• Allow all ashes to cool in place for several days, when possible.
  • When it’s time to dispose of ashes, transfer them to a metal container and wet them down. Only
    use an approved metal ash bucket that has a tight fitting metal lid.
  • Store the container outside, away from structures, decks, fences, wood piles or other combustible materials. 
  • Never use a vacuum cleaner to pick up ashes and don’t dispose of ashes outside on a windy day.
  • The wind can whip up what may have seemed like cool embers, making them fiery hot, and igniting nearby combustibles. 

Candle fires peak during the holiday season. Most holiday candle fires occur when people leave burning candles unattended or place candles too close to holiday decorations. Keep candles in sight, in a secure holder and on a safe surface away from children and pets. Consider using flameless, battery-operated candles making them much safer.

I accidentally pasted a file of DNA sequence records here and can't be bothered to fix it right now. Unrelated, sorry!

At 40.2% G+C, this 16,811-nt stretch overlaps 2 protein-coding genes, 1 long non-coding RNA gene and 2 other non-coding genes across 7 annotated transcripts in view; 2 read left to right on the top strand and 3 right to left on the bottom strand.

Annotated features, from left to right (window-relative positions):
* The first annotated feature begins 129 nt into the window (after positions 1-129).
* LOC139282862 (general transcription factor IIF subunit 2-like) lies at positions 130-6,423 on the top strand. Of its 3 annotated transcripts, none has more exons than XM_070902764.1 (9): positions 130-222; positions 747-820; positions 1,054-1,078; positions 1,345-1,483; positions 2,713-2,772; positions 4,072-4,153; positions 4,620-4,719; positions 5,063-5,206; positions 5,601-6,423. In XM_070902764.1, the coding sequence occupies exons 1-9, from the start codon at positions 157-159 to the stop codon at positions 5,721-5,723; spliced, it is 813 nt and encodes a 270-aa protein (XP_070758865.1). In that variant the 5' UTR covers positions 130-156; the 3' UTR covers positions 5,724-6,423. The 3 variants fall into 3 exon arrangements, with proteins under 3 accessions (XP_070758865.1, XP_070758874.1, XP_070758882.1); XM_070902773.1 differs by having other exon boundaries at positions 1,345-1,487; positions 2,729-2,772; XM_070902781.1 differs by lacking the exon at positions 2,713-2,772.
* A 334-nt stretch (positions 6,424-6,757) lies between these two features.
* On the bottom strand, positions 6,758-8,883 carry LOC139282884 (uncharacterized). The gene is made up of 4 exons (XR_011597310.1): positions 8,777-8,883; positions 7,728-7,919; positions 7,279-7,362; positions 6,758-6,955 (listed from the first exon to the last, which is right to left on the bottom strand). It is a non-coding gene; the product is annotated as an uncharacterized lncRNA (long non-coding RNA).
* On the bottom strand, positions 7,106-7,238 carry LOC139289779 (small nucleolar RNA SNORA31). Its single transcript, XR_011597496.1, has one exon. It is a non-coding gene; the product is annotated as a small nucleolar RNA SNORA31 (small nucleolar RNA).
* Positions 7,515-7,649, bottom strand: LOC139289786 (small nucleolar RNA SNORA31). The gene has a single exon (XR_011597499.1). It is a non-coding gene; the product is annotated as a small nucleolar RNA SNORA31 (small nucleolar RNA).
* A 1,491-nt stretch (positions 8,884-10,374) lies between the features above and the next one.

Give space heaters space and ensure at least a 3-foot clearance from anything that can burn. Do not overload the electrical circuit or use extension cords with space heaters. Always stay in the room while a space heater is operating and turn it off when leaving the room or going to sleep. Follow all manufacturer recommendations and make sure your space heater meets all safety standards.


Cooking is a top cause of holiday fires. Be alert, focused and stay in the kitchen when cooking. Keep things that can catch fire, such as oven mitts, wooden utensils, food wrappers and towels away from the cooking area. Make sure kids and pets stay at least three feet away from the stove and oven, hot food, and liquids to avoid serious burns.
Disposing of your tree – never put tree branches or needles in a fireplace or wood-burning stove. When the tree becomes dry, discard it promptly. The best way to dispose of your tree is by having the County’s recycling service pick it up on the designated day(s).